This 12-minute video shows how fear of vaccines were fed by flawed research. It is useful for lessons focused on the challenges of the 21st century, or for lessons in how interest groups influence policy making. As a case study illustrating false equivalency, the importance of clear public health messaging and the impact of emotional stories on the public, this video can be used to teach journalism.
How Fear of the Measles Vaccine Took Hold
Skepticism and fear surrounding vaccines were fed by a flawed study done in 1998 linking the MMR vaccine to autism. The study was quickly discredited, we’re still dealing with the repercussions.
Vaccines are one of the greatest achievements in the history of public health. So why are we always hearing about the reappearance of a disease like measles that we thought had been eradicated? And why does the vaccine against measles, mumps and rubella generate debate, even though its safety has been proven repeatedly? Skepticism and fear surrounding vaccines were fed by a flawed study done in 1998. The study was quickly discredited, but years later, we’re still dealing with the repercussions.
View full episodes at PBS.org/RetroReport.
Related: A Discredited Vaccine Study’s Continuing Impact on Public Health by Clyde Haberman
- Producer: Bonnie Bertram
- Producer: Erik German
- Editor: Sandrine Isambert
- Reporter: Meral Agish
- Additional Reporter: Sianne Garlick
Vaccines have long been considered one of the most important advances in public health, from the first vaccine for smallpox in 1796, to Jonas Salk’s polio vaccine in 1955.
So why do diseases like measles that we thought had been eradicated keep reappearing? And why does the vaccine against measles, mumps and rubella generate controversy, even though its safety has been proven repeatedly? Skepticism and fears surrounding vaccines were fed by a flawed study done in 1998. The study was quickly discredited, but years later, we’re still dealing with the repercussions.
Dr. Andrew Wakefield, a British gastroenterologist, published a paper in the prestigious medical journal The Lancet, noting a possible connection between the MMR vaccine and autism.
Wakefield urged that MMR immunization be suspended until more research could be done. Some news outlets quickly picked up the story and ran with it, raising alarm among parents of young children.
A series of investigations in England concluded that Wakefield had falsified results in his paper, and had produced no evidence connecting the MMR vaccine to autism. The Lancet withdrew the article. Wakefield was barred from practicing medicine in 2010.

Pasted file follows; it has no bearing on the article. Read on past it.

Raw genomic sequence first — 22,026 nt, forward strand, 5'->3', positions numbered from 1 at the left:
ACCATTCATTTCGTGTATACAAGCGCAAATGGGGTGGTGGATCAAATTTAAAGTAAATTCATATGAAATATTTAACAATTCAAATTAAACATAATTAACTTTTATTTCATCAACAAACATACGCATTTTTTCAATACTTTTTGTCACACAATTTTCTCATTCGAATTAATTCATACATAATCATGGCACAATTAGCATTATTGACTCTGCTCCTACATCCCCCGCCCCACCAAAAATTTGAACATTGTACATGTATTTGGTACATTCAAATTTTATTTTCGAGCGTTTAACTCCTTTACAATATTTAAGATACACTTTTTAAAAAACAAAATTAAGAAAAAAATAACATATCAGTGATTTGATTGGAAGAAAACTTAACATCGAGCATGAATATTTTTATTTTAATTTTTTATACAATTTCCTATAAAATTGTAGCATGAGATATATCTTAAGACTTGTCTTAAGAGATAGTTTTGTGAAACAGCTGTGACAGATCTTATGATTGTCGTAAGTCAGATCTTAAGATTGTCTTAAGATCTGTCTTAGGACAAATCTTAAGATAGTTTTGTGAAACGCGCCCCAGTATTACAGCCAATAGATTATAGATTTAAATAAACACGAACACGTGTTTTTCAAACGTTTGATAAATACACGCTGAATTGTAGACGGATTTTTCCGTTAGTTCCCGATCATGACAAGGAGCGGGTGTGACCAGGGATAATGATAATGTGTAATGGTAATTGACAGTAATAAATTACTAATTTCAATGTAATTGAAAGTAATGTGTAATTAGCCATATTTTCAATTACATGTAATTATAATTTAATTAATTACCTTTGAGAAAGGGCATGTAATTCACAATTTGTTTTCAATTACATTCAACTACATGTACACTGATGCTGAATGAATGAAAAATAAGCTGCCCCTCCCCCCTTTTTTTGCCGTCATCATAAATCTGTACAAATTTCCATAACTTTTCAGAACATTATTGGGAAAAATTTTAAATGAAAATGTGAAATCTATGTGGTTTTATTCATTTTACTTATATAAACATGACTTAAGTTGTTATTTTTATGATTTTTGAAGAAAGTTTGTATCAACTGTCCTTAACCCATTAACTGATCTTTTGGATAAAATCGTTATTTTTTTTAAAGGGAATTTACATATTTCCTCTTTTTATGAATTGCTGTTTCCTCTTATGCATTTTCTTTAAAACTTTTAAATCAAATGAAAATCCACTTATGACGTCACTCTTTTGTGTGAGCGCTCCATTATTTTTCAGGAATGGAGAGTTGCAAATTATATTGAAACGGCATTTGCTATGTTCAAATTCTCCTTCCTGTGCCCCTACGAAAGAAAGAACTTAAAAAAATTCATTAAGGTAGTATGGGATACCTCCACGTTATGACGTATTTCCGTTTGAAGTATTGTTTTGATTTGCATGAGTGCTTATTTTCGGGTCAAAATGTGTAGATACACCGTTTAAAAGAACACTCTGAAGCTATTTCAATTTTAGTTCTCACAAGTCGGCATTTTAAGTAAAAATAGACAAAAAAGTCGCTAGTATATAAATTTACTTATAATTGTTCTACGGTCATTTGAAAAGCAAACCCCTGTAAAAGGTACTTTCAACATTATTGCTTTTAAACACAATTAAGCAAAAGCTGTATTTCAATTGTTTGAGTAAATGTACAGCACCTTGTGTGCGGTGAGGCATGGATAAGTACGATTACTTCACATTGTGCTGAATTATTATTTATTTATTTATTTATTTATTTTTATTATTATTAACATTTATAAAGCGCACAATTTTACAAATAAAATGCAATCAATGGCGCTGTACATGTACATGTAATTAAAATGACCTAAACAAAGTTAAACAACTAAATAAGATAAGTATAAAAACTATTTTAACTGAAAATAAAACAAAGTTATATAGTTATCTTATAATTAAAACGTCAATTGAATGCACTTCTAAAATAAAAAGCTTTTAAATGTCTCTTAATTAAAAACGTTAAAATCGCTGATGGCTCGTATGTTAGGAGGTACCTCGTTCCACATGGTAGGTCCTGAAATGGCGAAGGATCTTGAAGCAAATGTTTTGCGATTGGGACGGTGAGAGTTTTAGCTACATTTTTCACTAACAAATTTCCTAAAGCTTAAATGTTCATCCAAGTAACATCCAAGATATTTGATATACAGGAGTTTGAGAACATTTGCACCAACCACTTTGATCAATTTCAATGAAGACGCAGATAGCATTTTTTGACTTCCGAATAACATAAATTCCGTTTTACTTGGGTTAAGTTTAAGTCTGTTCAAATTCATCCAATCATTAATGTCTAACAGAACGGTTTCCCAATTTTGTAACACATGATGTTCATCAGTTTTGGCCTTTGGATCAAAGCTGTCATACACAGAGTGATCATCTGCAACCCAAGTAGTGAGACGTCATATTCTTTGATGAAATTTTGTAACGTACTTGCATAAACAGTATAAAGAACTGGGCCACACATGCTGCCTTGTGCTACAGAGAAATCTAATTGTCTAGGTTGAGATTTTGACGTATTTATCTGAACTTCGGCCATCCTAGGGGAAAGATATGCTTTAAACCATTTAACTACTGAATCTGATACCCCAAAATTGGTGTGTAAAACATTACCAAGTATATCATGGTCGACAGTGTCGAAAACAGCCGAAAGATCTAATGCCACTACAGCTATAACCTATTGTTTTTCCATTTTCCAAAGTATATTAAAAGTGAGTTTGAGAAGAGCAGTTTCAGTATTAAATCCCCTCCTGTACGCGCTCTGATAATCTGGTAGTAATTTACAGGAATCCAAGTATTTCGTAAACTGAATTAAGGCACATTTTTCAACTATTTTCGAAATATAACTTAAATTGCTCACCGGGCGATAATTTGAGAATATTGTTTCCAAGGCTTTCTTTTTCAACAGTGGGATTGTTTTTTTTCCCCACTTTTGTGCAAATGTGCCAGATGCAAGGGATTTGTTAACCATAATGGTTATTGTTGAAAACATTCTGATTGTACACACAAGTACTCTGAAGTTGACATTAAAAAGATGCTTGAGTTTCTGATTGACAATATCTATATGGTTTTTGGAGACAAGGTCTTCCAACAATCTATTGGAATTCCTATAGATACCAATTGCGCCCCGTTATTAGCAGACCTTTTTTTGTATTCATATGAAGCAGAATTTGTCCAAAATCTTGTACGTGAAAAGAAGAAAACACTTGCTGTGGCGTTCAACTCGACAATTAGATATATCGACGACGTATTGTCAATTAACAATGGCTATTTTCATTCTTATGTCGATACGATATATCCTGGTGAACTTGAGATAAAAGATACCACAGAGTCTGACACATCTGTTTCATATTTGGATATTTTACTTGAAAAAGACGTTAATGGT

These facts did little to slow a building movement across the United States and Europe by people who insisted that the MMR vaccine was unsafe.
The movement was fed by erroneous news reports that created a false equivalency between a parent’s experience and scientific consensus. This misstep has become more clear over time: Studies on tens and thousands of children have found no connection between the MMR vaccine and autism.
Now, as scientists around the globe race to discover a vaccine for Covid-19, it is critical to remember the lessons from this episode.
Students will learn about the importance to public health of vaccines. They will gain news literacy by examining troubled reporting and public health messaging around the measles vaccine, and discover why we’re dealing with the repercussions today.
- How a persistent minority of Americans came to question the vaccine science.
- How the language used by scientists, the tools used by news media, and scientific fraud have encouraged public questioning of vaccine science.
- How questioning of vaccine science led to a recent outbreak of measles.
- Why are vaccines often a victim of their own success?
- What role did Dr. Andrew Wakefield play in encouraging public skepticism of vaccines?
- How has the language of science created confusion about vaccines?
- What role has the news media played in spreading misinformation about vaccines?
- Common Core State Standards
- CCSS.ELA.LITERACY.RH.11-12.7:Integrate and evaluate multiple sources of information presented in diverse formats and media (e.g., visually, quantitatively, as well as in words) in order to address a question or solve a problem.
- CCSS.ELA.LITERACY.RI.11-12.3:Analyze a complex set of ideas or sequences of events and explain how specific individuals, ideas, or events interact or develop over the course of a text.
- National Council for the Social Studies C3 Framework
- D2.Geo.12.9-12. Evaluate the consequences of human-made and natural catastrophes on global trade, politics, and human migration.
- AP U.S. History
- Topic 9.6: Challenges of the 21st Century
Skill 5.B: Explain how a historical development relates to another historical development.
Theme 8: Social Structures (SOC)
- Topic 9.6: Challenges of the 21st Century